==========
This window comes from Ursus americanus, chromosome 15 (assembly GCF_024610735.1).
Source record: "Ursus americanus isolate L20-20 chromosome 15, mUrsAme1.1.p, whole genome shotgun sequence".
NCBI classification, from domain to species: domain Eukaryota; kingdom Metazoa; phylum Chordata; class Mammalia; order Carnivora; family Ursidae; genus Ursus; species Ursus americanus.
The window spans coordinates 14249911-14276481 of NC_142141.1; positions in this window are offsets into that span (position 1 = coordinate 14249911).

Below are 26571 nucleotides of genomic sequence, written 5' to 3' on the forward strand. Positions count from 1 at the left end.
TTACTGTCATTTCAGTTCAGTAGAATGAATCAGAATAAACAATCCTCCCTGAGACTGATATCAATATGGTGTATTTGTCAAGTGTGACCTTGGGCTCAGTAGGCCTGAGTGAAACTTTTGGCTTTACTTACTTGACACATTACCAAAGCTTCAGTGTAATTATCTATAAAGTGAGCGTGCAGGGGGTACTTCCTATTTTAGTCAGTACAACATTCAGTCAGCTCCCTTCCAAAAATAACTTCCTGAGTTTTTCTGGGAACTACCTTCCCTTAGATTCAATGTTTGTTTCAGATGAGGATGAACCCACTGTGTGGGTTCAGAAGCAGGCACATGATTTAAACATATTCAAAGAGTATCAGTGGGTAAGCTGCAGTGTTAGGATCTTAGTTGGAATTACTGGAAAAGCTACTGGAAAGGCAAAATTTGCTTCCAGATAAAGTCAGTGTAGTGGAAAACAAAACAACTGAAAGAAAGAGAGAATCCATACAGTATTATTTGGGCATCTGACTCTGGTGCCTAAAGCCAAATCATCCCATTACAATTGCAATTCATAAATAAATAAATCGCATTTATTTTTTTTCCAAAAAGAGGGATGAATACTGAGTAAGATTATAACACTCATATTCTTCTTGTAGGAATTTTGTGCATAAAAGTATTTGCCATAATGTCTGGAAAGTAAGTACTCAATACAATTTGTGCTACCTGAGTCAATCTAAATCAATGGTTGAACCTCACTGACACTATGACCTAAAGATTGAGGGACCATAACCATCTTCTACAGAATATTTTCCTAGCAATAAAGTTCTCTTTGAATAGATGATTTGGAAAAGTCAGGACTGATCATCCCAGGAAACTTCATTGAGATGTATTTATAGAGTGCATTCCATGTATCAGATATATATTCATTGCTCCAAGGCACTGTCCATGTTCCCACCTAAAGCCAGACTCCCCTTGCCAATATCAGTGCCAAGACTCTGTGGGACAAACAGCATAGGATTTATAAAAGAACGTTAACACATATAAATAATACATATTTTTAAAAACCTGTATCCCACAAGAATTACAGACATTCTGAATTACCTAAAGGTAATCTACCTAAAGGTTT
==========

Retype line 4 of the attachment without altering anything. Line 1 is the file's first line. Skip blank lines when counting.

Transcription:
The window spans coordinates 14249911-14276481 of NC_142141.1; positions in this window are offsets into that span (position 1 = coordinate 14249911).